The L'Oréal-UNESCO Awards for Women in Science
aims to improve the position of women
by recognizing outstanding women researchers who
have contributed to scientific progress. The awards are a
result of a partnership between the French cosmetics company L'Oréal and the United Nations Educational, Scientific and
Cultural Organization (UNESCO) and carry a grant of $100,000 USD for each laureate.
Each year an international jury alternates between life
and selects a winner from each of the following
The same partnership awards the UNESCO-L'Oréal
, providing up to $40,000
in funding over two years to fifteen young
women scientists engaged in exemplary and promising research
Gurib-Fakim (Mauritius): "For her exploration and analysis of plants from
Mauritius and their bio-medical applications."
- Ligia Gargallo
(Chile): "For her contributions to understanding solution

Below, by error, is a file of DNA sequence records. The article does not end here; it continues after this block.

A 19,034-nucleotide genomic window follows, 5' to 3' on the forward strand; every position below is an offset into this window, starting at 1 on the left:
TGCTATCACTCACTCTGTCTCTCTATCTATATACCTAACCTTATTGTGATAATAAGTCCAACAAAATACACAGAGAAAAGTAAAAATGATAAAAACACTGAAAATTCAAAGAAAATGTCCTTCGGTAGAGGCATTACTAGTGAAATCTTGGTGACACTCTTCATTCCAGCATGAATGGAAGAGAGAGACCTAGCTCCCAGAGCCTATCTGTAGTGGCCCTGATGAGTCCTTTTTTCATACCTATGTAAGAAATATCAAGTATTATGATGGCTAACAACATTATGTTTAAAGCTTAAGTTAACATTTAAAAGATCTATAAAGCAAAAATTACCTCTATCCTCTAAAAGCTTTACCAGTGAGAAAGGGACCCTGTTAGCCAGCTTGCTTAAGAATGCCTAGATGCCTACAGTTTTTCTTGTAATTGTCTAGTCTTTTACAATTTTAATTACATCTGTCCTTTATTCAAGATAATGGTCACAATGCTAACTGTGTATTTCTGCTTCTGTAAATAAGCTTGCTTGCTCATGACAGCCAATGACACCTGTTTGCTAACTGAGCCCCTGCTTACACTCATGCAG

properties of polymers."
Dresselhaus (USA): "For her
research on solid state materials, including conceptualizing the
creation of carbon nanotubes."
Zealand): "For her contribution to the synthesis of complex
natural products, especially shellfish toxins."
Birshtein (Russia): "For her
contribution to the understanding of the shapes, sizes and motions
of large molecules."
- Tebello Nyokong (Africa and the
Arab States): "for her work on harnessing light for cancer therapy and for environmental
- Akiko Kobayashi (Asia-Pacific):
"for her contribution to the development of molecular conductor and the design and synthesis
of a single-component molecular metal".
- Athene M. Donald (Europe): "for her work in
unraveling the mysteries of the physics of messy materials, ranging
from cement to starch".
- Beatriz Barbuy (Latin America):
"for her work on the life of stars from the
birth of the Universe to the present
- Eugenia Kumacheva (North
America): "for the design and development of new materials with
many applications including targeted drug delivery for cancer treatments and materials for high
density optical data